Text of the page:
Jim Bunning explains how his once-unpopular stance has become GOP's go-to argument
07/27/2010 06:09 AM
The weight of the national debt has finally sunk in with other Republicans, U.S. Sen. Jim Bunning said in explaining why most of his GOP colleagues are now preaching the same pay-as-you-go approach for which Bunning got slammed this spring.
Five months ago, Bunning was branded public enemy number one by many Democrats, out-of-work Americans, some newspaper editorial boards and even a Sports Illustrated columnist when Bunning blocked legislation that would extend unemployment benefits to those put out of work by the recession. His point was that Congress shouldn’t approve any additional spending unless it comes with a corresponding way to cover the cost.
But even most Republicans at the time — including Kentucky’s senior U.S. senator and GOP Senate leader, Mitch McConnell — backed away from Bunning’s stance. McConnell said he was “disappointed” the benefits ran out and did not join Bunning in blocking the extension.
Now, Bunning’s position has become the default response for the GOP as they debated another $34 billion unemployment benefits extension (which passed last week) as well as an extension of aid to states to help cover the state-administered Medicaid program, which remains in legislative limbo. Kentucky would face a $238 million shortfall in 2011 if the extension isn’t passed.
So what changed within the Republican ranks since early March? Here’s what Bunning told cn|2 Politics earlier this month about that (as well as his relationship with McConnell):
A couple Washington-based reporters have credited Bunning with being the trend-setter for the Republicans. Most notably, the Courier-Journal’s James Carroll and the L.A. Times’ Lisa Mascaro have written over the last month that many Republicans in Congress and those running to come to Washington have joined the Bunning chorus, which also is similar to the message being delivered at tea party movement rallies. “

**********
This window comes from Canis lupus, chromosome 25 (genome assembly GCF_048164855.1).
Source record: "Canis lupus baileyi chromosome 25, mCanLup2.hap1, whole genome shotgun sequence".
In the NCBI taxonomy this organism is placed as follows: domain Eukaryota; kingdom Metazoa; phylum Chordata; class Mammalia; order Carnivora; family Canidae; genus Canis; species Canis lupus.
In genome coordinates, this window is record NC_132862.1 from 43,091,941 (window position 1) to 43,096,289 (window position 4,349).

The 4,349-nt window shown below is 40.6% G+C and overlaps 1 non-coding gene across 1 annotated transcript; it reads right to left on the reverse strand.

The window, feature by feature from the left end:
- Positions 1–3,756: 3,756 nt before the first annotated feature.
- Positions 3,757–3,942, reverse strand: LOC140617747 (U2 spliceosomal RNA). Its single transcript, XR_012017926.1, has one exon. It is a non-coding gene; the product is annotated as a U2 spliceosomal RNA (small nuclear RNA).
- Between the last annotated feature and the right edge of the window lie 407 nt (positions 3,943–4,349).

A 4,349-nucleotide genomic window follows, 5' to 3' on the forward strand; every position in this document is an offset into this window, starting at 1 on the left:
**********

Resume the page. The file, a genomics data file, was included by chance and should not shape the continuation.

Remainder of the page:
“Bunning’s insistence that aid not add to the national debt may have indelibly altered the debate,” Mascaro wrote earlier this month before the Senate ended up approving the latest round of unemployment benefits with the necessary 60 votes.
One of the next items on Congress’s to-do list, however, could challenge that position. Republicans, including Bunning, are pushing to make permanent the 2001 and 2003 tax cuts passed under President George W. Bush. The New York Times reported Sunday that the tax-cut issue is shaping up as the next big debate out of Washington heading into the fall election season.
Those tax cuts included reducing income tax rates for middle class and wealthy Americans as well as shelving the tax on a dead person’s estate. Doing so, however, comes with a price and potentially could add to the debt. From the Times article:
The issue is further complicated by the rising concern among voters about the federal deficit, which would be increased by roughly $1.5 trillion over 10 years just by continuing the tax breaks for the middle class. Many economists say the nation’s debt load is already headed to risky levels.
“The big questions before us now are whether we should make some of these tax cuts permanent, and if so, which ones,” (Democratic Sen. Max) Baucus said at a recent public hearing. “But that’s not the only challenge. There’s another elephant in the room — the budget deficit. And that elephant is growing.”
- Ryan Alessi
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